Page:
New compliance regulations are spurring insurers to build frameworks for a strategic ROI.
- Tim King
- August 2020
Aflac expects to spend $60 million through 2021 in order to comply with Long Duration Targeted Improvements accounting standards. In addition to LDTI (or similarly, IFRS 17 outside the U.S.,) two other regulatory trends include consumer data privacy protections and sales practices standards. The potentially significant price tag of compliance leaves carriers asking: If there are required investments in technology and business processes to comply with, how can we repurpose those investments for strategic impact in other areas?
Strategic return on investment in the context of compliance presumes that the cost to comply with a given regulation is relatively fixed (e.g. the investment) and that the strategic return is manifested in noncompliance-related improvements, such as increased sales or reduced overhead. To benefit from this strategic ROI, insurers must recognize that the underlying data and related analytics used for compliance is also helpful for improving customer-facing and internal business processes.
The framework to accomplish this has three components:
- Analysis of regulation fundamentals.
- Categorization of the underlying data requirements.
- Analytics-driven process improvements that can be realized through fulfillment of the aforementioned data requirements.
While the three categories of regulation vary from a business perspective, there are similar recurring data needs behind the stated objectives. All require the synthesis of data across multiple phases of the insurance value chain. For accounting regulations, this means marrying claims, premium and demographic data to project cash flows. Right-to-be-forgotten mandates require access to consumer data generated from any touch point with a customer. Monitoring of sales tactics necessitates the blending of consumer net worth and risk tolerance information with details of products sold.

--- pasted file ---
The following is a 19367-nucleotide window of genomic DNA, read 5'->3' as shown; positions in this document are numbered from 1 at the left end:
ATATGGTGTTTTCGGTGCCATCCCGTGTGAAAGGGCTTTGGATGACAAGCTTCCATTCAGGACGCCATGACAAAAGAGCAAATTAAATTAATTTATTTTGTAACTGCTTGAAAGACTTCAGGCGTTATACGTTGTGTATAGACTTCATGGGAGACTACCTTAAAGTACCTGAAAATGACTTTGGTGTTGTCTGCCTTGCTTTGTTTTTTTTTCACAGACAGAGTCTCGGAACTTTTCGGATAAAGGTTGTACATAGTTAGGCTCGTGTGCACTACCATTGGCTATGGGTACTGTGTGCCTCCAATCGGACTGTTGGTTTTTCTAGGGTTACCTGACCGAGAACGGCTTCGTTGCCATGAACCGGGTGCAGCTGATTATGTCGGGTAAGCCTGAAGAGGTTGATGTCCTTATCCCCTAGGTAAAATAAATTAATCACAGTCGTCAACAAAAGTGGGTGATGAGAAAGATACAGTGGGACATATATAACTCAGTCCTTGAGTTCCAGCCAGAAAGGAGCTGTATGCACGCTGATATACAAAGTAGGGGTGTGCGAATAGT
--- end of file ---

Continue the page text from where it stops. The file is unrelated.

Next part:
Similar commonalities exist for speed and/or frequency of access to data. New accounting regulations stipulate more frequent cash flow projections. The California Consumer Privacy Act requires a 45-day response time to each individual request. Life and annuities sales teams must accelerate assessment of “best interest” to not miss sales opportunities. From a granularity standpoint, all three regulations require policy level mobilization of data.
Regardless of the business case, a broad spectrum of business processes can benefit from investments made in the name of compliance. The marketing and sales functions require greater granularity of historical customer interactions needed to understand all historical interactions. Speed is key to differentiate and hyperpersonalize the purchasing and servicing experience.
Underwriting faces massive data complexity to supplement human judgment in large account underwriting. A want-it-now mentality in personal lines underpins the need for timeliness. Granularity of customer data, both internal and external, is paramount for hypersegmenting risks. Equipped with more agile access to highly granular claims data, claims teams are better positioned to detect fraud, identify subrogation opportunities and inform claim triage.
To realize strategic ROI on activities otherwise forced upon insurers by new regulations, carriers must view compliance as an opportunity to derive strategic value by improving customer experience, driving revenues and making smarter pricing and underwriting decisions.
Insurers who align the broad data needs of revenue-generating and customer-facing C-suite stakeholders with compliance-driven investments in technology will be best positioned to deliver the most total value.
Best’s Review contributor Tim King is an industry consultant in Teradata’s Financial Services Enterprise Consulting Team. He can be reached at firstname.lastname@example.org.